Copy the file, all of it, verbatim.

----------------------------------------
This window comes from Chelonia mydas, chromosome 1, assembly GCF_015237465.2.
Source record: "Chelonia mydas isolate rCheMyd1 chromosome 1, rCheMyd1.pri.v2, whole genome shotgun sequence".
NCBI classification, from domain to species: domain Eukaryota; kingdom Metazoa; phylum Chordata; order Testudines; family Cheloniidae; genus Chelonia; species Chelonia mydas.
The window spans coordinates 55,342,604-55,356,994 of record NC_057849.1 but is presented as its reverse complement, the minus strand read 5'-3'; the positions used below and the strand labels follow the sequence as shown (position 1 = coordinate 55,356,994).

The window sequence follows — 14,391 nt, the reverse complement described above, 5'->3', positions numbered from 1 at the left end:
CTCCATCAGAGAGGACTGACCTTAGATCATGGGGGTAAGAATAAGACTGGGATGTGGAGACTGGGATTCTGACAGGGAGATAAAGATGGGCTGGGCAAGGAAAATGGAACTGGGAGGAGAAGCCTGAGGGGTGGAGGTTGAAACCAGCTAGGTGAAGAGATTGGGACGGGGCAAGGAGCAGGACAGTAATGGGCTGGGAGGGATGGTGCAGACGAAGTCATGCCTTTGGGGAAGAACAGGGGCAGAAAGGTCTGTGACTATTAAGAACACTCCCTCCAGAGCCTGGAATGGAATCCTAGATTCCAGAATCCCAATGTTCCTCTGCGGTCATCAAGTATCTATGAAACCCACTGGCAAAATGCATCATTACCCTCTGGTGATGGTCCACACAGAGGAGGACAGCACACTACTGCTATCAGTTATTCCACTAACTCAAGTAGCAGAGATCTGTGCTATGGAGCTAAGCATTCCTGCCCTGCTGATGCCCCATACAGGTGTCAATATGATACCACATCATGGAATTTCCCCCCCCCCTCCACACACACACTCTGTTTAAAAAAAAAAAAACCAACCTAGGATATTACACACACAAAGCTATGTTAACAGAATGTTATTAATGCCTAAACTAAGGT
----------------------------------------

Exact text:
This window comes from Chelonia mydas, chromosome 1, assembly GCF_015237465.2.
Source record: "Chelonia mydas isolate rCheMyd1 chromosome 1, rCheMyd1.pri.v2, whole genome shotgun sequence".
NCBI classification, from domain to species: domain Eukaryota; kingdom Metazoa; phylum Chordata; order Testudines; family Cheloniidae; genus Chelonia; species Chelonia mydas.
The window spans coordinates 55,342,604-55,356,994 of record NC_057849.1 but is presented as its reverse complement, the minus strand read 5'-3'; the positions used below and the strand labels follow the sequence as shown (position 1 = coordinate 55,356,994).

The window sequence follows — 14,391 nt, the reverse complement described above, 5'->3', positions numbered from 1 at the left end:
CTCCATCAGAGAGGACTGACCTTAGATCATGGGGGTAAGAATAAGACTGGGATGTGGAGACTGGGATTCTGACAGGGAGATAAAGATGGGCTGGGCAAGGAAAATGGAACTGGGAGGAGAAGCCTGAGGGGTGGAGGTTGAAACCAGCTAGGTGAAGAGATTGGGACGGGGCAAGGAGCAGGACAGTAATGGGCTGGGAGGGATGGTGCAGACGAAGTCATGCCTTTGGGGAAGAACAGGGGCAGAAAGGTCTGTGACTATTAAGAACACTCCCTCCAGAGCCTGGAATGGAATCCTAGATTCCAGAATCCCAATGTTCCTCTGCGGTCATCAAGTATCTATGAAACCCACTGGCAAAATGCATCATTACCCTCTGGTGATGGTCCACACAGAGGAGGACAGCACACTACTGCTATCAGTTATTCCACTAACTCAAGTAGCAGAGATCTGTGCTATGGAGCTAAGCATTCCTGCCCTGCTGATGCCCCATACAGGTGTCAATATGATACCACATCATGGAATTTCCCCCCCCCCTCCACACACACACTCTGTTTAAAAAAAAAAAAACCAACCTAGGATATTACACACACAAAGCTATGTTAACAGAATGTTATTAATGCCTAAACTAAGGT